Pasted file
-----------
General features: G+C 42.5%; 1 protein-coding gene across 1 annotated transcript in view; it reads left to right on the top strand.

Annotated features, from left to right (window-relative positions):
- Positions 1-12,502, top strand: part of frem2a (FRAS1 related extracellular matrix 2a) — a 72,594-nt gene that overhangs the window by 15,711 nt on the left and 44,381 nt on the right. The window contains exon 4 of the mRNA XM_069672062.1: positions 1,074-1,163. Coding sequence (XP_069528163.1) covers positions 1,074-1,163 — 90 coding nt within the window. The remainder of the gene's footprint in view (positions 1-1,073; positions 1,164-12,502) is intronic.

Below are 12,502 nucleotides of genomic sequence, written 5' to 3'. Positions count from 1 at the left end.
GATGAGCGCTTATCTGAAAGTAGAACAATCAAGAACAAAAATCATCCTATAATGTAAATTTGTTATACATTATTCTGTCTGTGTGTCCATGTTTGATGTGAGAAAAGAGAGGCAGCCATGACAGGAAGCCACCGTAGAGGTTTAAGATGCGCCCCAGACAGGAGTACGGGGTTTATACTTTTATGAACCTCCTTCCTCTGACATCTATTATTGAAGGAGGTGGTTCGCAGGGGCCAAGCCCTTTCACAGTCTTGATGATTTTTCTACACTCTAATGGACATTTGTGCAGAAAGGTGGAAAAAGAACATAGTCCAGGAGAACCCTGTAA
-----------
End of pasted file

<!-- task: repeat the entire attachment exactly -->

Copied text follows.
General features: G+C 42.5%; 1 protein-coding gene across 1 annotated transcript in view; it reads left to right on the top strand.

Annotated features, from left to right (window-relative positions):
- Positions 1-12,502, top strand: part of frem2a (FRAS1 related extracellular matrix 2a) — a 72,594-nt gene that overhangs the window by 15,711 nt on the left and 44,381 nt on the right. The window contains exon 4 of the mRNA XM_069672062.1: positions 1,074-1,163. Coding sequence (XP_069528163.1) covers positions 1,074-1,163 — 90 coding nt within the window. The remainder of the gene's footprint in view (positions 1-1,073; positions 1,164-12,502) is intronic.

Below are 12,502 nucleotides of genomic sequence, written 5' to 3'. Positions count from 1 at the left end.
GATGAGCGCTTATCTGAAAGTAGAACAATCAAGAACAAAAATCATCCTATAATGTAAATTTGTTATACATTATTCTGTCTGTGTGTCCATGTTTGATGTGAGAAAAGAGAGGCAGCCATGACAGGAAGCCACCGTAGAGGTTTAAGATGCGCCCCAGACAGGAGTACGGGGTTTATACTTTTATGAACCTCCTTCCTCTGACATCTATTATTGAAGGAGGTGGTTCGCAGGGGCCAAGCCCTTTCACAGTCTTGATGATTTTTCTACACTCTAATGGACATTTGTGCAGAAAGGTGGAAAAAGAACATAGTCCAGGAGAACCCTGTAA